Creating a good support system

As i am sure most disabled people will tell you creating a good support system is crucial, especially when life can sometimes feel like one big roller coaster ride we call life, whether you have an illness or not – without the right support system around you it can make a huge impact if it’s not right.

Without the love and support of my friends and family, i don’t know whom or where I’d be today.

Creating the perfect support system can take some editing at first. What i mean by this – getting rid of the relationships that not only put stress on your body but also on your mind. Emotional baggage takes a toll on your physical health, as well as your energy levels.

As someone living with Muscular dystrophy a progressive muscle weakening condition i have limited energy some days to just have it sucked away, so yes absolutely i value what precious energy i do you have, even more so when that energy tank is on full. I’m putting my trust in my support, that is with me at the time to make sure my time and energy is spent wisely.

The people in your life should be a source of reducing stress, not causing it.

It’s important to find people that understand and want to understand someone’s health situation, your entrusting them with primarily your life especially if your like myself and would need help eating and drinking, so it should be as important to them as there own life is to them.

Remember when I said it’s takes a bit of editing at the beginning the same goes for when your caregiver ie family members are putting all their trust in your support system, for instance my husband was very wary at the beginning of letting me go anywhere with family and friends not because he didn’t like them, it’s more to do with my safety and handing over my care needs to someone else and putting that pressure on someone else.

Sometimes your circle decreases in size, but increases in value.”

A very true quote above. I have learnt in my 42 years that it’s not about the amount of friendships you have. The close friendships i do have would do anything for me, and vice versa – they’re the kind of people who will still want to hang out regardless of whether that’s in front of the television or at Costa coffee (yes i totally have a WhatsApp group called ladies that Costa with a couple of my girlfriends!).

I know my friends if i desperately needed them would drop everything just to be by my side. (I know because they’ve done it before.) – and i realise that my non-disabled friends will probably never fully understand my muscular dystrophy, but they never pressure me into doing something that my body can’t handle, and they know exactly how and when to assist me without me having to ask. Those are true and meaningful friendships.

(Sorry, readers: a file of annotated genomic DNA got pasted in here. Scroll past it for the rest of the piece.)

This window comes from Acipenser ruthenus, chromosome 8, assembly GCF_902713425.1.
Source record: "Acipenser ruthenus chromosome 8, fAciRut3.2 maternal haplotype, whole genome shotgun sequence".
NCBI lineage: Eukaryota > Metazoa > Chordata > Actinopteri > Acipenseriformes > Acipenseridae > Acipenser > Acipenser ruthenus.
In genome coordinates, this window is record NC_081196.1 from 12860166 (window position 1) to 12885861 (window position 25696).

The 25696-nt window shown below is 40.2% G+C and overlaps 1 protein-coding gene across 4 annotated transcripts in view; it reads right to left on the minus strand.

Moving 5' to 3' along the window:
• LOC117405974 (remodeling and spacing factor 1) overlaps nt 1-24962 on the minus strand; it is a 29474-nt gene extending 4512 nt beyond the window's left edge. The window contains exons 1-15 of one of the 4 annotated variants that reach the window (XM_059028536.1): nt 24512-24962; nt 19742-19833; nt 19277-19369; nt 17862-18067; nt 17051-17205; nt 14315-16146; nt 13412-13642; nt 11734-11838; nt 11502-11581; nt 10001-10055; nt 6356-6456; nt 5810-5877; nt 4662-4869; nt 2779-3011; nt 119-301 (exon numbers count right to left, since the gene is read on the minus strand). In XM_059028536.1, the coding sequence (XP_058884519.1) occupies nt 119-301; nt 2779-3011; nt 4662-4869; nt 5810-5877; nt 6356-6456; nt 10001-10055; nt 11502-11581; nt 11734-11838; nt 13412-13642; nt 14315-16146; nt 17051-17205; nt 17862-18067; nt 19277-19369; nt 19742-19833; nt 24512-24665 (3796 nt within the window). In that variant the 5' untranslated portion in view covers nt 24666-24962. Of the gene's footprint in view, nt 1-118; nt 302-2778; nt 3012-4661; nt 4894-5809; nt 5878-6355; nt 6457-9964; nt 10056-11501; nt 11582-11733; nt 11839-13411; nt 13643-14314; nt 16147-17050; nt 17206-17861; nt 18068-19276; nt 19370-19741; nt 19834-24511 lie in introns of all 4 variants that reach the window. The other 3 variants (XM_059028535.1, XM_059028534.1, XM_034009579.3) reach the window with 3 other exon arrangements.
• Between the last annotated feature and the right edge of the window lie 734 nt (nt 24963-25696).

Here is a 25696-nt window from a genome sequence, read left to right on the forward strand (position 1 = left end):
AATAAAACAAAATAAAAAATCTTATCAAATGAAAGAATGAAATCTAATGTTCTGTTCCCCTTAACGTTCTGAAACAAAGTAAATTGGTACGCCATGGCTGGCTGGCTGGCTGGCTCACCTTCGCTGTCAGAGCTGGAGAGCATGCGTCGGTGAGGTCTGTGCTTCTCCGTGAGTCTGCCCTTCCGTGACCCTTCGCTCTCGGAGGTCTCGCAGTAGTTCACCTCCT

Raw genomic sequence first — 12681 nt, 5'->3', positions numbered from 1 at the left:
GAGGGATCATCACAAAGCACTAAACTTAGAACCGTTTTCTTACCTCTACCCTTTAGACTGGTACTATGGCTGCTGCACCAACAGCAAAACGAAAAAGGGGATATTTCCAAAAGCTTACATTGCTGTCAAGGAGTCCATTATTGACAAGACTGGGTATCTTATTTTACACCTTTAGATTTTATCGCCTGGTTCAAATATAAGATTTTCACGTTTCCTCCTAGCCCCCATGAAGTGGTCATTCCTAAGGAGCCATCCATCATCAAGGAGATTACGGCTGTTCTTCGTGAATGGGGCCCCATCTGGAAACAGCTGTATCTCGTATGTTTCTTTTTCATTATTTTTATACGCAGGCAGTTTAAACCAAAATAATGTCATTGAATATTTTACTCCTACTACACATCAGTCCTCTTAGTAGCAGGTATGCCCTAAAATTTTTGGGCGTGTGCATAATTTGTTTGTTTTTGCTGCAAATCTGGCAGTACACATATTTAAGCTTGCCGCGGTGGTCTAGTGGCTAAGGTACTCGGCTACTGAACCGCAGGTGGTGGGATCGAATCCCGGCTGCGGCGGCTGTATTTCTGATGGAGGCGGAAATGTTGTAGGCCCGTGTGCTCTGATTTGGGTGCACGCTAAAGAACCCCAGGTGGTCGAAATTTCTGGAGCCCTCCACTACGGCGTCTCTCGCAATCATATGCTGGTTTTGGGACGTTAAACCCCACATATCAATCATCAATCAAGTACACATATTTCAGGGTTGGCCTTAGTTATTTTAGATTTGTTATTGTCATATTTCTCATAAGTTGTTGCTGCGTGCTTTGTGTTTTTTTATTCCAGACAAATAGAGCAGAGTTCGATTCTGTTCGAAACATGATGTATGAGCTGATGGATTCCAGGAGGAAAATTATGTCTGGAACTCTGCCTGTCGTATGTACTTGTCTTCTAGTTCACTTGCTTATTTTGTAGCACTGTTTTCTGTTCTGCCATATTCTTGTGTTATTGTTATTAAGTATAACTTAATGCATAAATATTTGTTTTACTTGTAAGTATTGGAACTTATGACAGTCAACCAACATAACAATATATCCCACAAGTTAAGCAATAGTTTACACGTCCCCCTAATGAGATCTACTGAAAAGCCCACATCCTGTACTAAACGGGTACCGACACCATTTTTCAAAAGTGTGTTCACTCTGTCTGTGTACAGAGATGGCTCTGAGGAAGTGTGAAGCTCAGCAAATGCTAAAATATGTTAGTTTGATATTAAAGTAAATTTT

People will come and go in your life.

People will always come and go throughout life, i am a true believer that everyone enters your life for a reason, whether it’s to teach you, love you or experience life with you. I think the hardest, yet most rewarding, lessons we will ever learn as we get older is when going through the crappy times who our true friends are. People have a funny way of revealing their true colours, it might be in a way you think i’m truly thankful they are in my life or in a hurtful way if it’s this way remember that’s their problem to deal with, not ours.

Letting go of certain people in your life doesn’t always mean you don’t love them or wish them the best, it just means that you’re protecting your inner peace. It isn’t the easiest thing to do at first, but eventually, that weight you have been carrying around will be lifted off of your shoulders. And you might not have even realised just how much it was weighing you down until it disappears.

Thankfully i have the most incredible family and friends as my support system and I can’t wait to see them all again.

What’s your support system like – i would love here about yours? – Leave me a comment.

Kisses K

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3 thoughts on “Creating a good support system

  1. I don’t have a support network & it makes a difficult life even worse. I’ve been told that I need to find & create a support network but who wants to make friends with someone who may need their help, or can’t engage in activities that they want to do. My family have all stepped away & the few friends I had have disappeared. I just don’t fit into their lifestyle any more & no longer have things in common with them. I just don’t know how I can find a support network when I’m starting with nothing?

    Liked by 1 person

    1. Hi Sarah

      Thank you for your comments sorry it’s taken so long to get back to you

      I’m so sorry that you haven’t got a great support network. You’ll be very surprised there are people out there that do see us as being friends and are willing to help. Have you looked at some of the Disabled sites on Facebook?
      see if there are any day centres around you or even groups that you can join that you have an interest in.

      I’m sorry that your family and friends aren’t as supportive as they should be we don’t all have to have the same interest but it’s still nice to have that friendly support.

      You have a friend in me!

      Kisses K


  2. What an excellent piece! You have really hit the nail on the head… I’m going to have to restructure the majority of my support system as I have just relocated here from South Africa. The people we allow around us or definitely one of the highest contributing factors to our mental state, health and emotional well-being. I’ve learned the hard way and I’m sure there are more lessons to learn.

    Liked by 1 person

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